Pediatric residents' clinical and educational experiences with end-of-life care

Megan E McCabe, Elizabeth A Hunt, Janet R Serwint
Pediatrics 2008, 121 (4): e731-7

OBJECTIVE: The objective of this study was to document the frequency of pediatric resident experiences with end-of-life care for children and the educational context for these experiences, as well as to determine whether residents deem their preparatory training adequate.

METHODS: An Internet-based survey was distributed to all categorical pediatric residents at the Johns Hopkins Children's Center. Survey items asked residents to (1) quantify their experiences with specific responsibilities associated with the death of a pediatric patient, (2) identify their educational experiences, and (3) respond to Likert scale statements of, "I feel adequately trained to... ." The responsibilities were discussion of withdrawal/limitation of life-sustaining therapy, symptom management, declaration of death, discussion of autopsy, completion of a death certificate, seeking self-support, and follow-up with families.

RESULTS: Forty (50%) of 80 residents completed the survey. Residents had been present for a mean (+/- SD) of 4.7 (+/- 3.0) patient deaths. More than 50% of residents had participated in discussions of withdrawal/limitation of life-sustaining therapy, symptom management, completing a death certificate, and seeking personal support; however, <50% of residents had been taught how to hold discussions of withdrawal/limitation of life-sustaining therapy, declare death, discuss autopsy, complete a death certificate, and have follow-up with families. Residents did not feel adequately trained in any of these areas.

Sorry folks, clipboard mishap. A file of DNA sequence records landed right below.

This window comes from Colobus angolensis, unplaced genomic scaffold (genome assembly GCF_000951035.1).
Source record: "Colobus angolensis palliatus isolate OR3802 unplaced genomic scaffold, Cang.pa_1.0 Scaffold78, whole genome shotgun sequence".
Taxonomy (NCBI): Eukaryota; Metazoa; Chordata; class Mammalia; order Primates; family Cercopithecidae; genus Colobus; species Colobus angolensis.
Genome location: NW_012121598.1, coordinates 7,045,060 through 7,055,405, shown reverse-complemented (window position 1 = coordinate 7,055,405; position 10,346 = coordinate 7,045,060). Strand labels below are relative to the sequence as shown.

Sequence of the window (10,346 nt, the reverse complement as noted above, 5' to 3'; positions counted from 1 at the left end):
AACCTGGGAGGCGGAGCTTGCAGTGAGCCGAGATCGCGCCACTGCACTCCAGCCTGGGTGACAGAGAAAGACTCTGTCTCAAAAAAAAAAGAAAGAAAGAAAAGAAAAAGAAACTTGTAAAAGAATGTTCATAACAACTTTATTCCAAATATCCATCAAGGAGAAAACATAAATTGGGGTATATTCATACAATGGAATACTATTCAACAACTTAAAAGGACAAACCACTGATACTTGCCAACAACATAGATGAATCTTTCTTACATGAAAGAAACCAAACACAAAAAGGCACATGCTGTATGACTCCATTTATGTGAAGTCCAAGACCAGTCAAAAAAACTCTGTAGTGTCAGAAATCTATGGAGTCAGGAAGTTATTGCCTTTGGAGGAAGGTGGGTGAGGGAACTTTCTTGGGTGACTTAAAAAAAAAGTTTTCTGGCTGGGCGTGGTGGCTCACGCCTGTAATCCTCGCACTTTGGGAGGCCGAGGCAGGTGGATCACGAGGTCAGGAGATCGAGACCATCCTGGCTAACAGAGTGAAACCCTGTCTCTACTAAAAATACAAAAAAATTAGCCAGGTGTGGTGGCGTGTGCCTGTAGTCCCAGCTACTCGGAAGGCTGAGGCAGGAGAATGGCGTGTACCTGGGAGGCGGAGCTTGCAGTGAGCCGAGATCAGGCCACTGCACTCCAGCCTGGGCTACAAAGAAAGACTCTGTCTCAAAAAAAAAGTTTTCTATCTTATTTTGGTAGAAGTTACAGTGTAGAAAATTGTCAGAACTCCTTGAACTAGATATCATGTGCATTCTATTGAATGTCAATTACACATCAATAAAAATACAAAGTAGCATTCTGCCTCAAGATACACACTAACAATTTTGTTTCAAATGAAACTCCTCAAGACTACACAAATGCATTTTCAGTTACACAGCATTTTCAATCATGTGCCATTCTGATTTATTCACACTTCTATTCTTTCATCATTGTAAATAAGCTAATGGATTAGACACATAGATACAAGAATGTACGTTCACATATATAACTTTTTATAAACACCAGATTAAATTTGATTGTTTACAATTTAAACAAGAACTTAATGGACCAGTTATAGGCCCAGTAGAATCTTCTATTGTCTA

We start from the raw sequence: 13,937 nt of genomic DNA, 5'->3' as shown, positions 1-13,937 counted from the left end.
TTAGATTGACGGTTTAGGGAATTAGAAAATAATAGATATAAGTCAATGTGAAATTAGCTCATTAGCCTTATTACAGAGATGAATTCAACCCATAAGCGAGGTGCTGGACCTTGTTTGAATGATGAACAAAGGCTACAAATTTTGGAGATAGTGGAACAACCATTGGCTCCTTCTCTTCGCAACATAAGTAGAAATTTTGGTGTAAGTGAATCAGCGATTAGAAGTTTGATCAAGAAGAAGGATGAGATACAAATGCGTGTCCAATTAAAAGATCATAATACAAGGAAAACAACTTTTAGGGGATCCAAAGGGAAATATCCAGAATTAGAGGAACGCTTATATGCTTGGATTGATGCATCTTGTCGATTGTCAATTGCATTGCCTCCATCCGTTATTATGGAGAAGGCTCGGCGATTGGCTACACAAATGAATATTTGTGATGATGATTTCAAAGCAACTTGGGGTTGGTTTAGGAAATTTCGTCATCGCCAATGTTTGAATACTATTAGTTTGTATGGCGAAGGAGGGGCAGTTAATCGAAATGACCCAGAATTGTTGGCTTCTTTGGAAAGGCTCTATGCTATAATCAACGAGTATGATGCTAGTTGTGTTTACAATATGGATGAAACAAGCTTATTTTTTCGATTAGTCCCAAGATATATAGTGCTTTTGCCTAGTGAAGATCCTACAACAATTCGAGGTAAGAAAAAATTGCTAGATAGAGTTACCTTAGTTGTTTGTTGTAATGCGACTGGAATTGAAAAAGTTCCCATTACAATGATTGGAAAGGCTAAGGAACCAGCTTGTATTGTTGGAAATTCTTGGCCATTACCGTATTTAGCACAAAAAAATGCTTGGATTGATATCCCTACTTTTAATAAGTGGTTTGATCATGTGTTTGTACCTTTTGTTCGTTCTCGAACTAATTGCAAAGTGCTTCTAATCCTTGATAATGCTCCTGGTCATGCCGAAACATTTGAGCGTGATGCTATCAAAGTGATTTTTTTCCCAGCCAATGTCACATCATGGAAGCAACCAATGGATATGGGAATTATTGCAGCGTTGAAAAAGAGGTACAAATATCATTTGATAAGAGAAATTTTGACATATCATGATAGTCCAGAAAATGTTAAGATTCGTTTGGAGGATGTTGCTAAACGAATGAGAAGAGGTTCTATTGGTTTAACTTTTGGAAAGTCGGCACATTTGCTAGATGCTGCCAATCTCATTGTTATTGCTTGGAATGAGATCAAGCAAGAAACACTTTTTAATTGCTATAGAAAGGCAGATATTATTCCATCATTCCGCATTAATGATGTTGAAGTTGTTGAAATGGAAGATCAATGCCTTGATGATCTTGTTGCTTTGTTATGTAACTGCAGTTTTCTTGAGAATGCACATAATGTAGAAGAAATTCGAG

CONCLUSION: Pediatric residents have limited experience with pediatric end-of-life care and highly varied educational experiences and do not feel adequately trained to fulfill the responsibilities associated with providing end-of-life care for children. Overall, this perception does not improve with increased level of training. This study identifies several target areas for curricular intervention that may ultimately improve the end-of-life experience for our pediatric patients and their families and the young physicians who care for them.

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